These women are talking to the Accredited Social Health Activist (the woman wearing blue) for their village. The ASHA provides health counseling to her beneficiaries and assists them in pursuing necessary health services.

It is my final night in India and I’m overwhelmed with emotions and thoughts. I left Jhalawar Friday evening and spent the weekend in Delhi with Cearet and her family. This is all so bittersweet. I really cannot find the words to explain how grateful and thankful I am to have been here and to have been granted access into the lives and culture of so many beautiful people and places. I am humbled, I am thankful, I am sad, I am excited, I am nervous, I am elated, I am confused.

This is a picture of the road and homes we would walk past daily to get to the market. Flooding from the monsoon spread quickly.

Everything is ending in a way that I would describe as “full circle.” I stayed in the same hotel that I spent my first nights in Delhi at. Having this weekend in Delhi before returning to the states has been really helpful for the transition out of rural Rajasthan. I found myself close to tears in a Starbucks, and paralyzed with overstimulation in a shopping mall. The gradual process of becoming reacclimatized to western culture is overwhelming, and I am scared of losing the intensity of my emotions and memories as I fall back into my routine and lifestyle at home.

The woman pictured in this photo is an anganwadi worker, and here she is providing hot cooked meals to children in her village. Anganwadi centers are similar to nurseries with an emphasis on nutritional services. The hot cooked meals are a service provided by the government to combat high rates of childhood malnutrition in rural sectors of Rajasthan.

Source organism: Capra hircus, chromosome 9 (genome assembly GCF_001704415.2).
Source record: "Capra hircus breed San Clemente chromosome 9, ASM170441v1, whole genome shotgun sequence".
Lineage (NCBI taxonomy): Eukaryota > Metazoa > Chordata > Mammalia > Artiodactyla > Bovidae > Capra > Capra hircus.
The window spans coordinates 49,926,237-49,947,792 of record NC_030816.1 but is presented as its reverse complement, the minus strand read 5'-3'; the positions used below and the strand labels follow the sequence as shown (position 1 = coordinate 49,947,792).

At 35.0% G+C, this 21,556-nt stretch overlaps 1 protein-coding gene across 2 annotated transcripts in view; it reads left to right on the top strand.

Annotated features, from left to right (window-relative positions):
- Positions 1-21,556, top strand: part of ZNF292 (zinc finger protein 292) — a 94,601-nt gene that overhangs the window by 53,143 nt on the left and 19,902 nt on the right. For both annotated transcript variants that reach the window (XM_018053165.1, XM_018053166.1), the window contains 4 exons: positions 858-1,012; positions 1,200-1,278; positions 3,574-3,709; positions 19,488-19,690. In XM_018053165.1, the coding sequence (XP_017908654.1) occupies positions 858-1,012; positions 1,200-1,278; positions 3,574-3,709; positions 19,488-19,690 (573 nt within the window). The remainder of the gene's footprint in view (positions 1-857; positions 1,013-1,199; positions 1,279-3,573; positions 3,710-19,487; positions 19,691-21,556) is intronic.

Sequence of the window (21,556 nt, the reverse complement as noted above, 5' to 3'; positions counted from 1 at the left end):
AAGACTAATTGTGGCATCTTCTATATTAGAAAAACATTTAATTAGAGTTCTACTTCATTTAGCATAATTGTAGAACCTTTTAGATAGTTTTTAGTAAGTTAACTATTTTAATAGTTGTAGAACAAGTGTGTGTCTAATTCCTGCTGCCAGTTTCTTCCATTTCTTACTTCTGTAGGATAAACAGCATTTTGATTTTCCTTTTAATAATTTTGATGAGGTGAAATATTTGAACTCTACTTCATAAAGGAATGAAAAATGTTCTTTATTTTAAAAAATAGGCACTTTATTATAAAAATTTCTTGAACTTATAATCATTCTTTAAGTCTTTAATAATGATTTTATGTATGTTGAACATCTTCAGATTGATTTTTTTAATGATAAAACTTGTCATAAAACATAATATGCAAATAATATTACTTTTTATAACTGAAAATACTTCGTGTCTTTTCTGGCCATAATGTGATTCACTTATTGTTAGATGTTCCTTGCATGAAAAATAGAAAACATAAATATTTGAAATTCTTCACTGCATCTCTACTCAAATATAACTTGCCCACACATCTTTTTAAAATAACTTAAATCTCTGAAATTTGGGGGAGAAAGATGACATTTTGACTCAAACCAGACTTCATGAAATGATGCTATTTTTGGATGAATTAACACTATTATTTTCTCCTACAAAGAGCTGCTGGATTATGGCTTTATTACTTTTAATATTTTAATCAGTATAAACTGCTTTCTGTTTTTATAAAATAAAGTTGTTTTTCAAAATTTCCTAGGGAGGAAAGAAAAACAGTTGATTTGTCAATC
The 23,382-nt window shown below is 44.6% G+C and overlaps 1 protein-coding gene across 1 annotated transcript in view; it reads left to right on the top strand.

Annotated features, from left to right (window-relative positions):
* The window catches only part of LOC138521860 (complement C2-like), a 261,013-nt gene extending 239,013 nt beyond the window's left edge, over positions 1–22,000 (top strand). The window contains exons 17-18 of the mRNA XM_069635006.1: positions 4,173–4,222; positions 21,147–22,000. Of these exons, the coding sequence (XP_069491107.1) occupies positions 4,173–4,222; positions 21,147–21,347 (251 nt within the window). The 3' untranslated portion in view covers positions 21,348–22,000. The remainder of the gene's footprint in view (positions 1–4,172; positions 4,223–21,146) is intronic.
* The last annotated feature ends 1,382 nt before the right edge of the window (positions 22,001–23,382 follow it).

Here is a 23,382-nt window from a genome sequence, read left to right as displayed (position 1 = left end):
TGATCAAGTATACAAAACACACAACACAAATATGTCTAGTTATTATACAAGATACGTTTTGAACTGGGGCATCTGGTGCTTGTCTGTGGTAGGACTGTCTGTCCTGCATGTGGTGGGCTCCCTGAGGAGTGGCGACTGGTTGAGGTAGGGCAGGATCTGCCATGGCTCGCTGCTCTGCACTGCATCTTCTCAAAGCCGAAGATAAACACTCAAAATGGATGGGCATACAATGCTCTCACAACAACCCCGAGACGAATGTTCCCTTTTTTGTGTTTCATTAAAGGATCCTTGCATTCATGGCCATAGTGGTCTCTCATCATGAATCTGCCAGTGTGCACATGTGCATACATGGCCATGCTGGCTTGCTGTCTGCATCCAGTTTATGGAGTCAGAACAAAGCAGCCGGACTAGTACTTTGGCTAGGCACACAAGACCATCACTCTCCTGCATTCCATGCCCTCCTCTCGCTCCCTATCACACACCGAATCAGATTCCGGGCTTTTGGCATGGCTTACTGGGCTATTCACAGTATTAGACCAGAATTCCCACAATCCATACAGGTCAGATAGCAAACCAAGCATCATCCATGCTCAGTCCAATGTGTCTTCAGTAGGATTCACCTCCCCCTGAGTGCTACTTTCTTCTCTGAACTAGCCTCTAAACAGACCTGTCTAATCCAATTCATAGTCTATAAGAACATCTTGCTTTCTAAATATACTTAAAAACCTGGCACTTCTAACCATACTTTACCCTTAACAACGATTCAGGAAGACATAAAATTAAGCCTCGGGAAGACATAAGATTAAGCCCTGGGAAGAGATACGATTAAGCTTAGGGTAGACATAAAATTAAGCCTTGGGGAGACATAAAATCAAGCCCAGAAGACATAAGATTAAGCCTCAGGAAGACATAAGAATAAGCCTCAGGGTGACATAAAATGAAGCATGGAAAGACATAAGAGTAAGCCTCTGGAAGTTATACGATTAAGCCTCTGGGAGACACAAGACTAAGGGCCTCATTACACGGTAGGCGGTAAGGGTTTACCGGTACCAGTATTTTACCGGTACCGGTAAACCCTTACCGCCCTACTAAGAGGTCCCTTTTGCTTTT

I’ve been asked countless times, “so how did you like the fellowship?” and each time I freeze up and find the words escape my grasp. I enjoyed it greatly, and am leaving with the most meaningful and fulfilling experience of my life thus far. But there were still days where I struggled with the distance and differences of living in a place so different from what I am accustomed to and some days I found myself feeling nothing at all. I don’t know how to summarize the complexity of everything that has occurred. I have been processing a lot of my thoughts, feelings, and the things I have saw retroactively, and am still working to better understand and explain the intensity and complexity of my last 7 weeks.

The three women on the left are frontline workers that we interviewed for one of our case studies. They provide primary health care and nutrition services to the women and children in their village.

As I was leaving Cearet’s home, her father asked me “Chalein?” I asked if the word meant ready, and he replied that it was more of a “Let’s go!” My heart lifted and I explained how this set of words keeps reappearing in my life in different ways. It was a strange coincidence and Cearet and I agreed that the word had a positive and uplifting feel to it. As we hugged on the metro line and said goodbye to one another we repeated “chalein.” This ending feels much less scary and sad as I begin to look at it as the beginning of an opportunity to start giving more and contributing to the change that is needed in the world. I wrote in one of my earlier blog posts that I would describe India as “a lot going on.” I still haven’t found a better way to describe everything here and everything  that I’m feeling.   It’s very frustrating not being able to articulate where I am at right now,  but to compensate for my absence of words I have included pictures of some of the people I met and the context of such. As words fail me and I struggle with the end of this journey and my return home, I just keep telling myself chalein.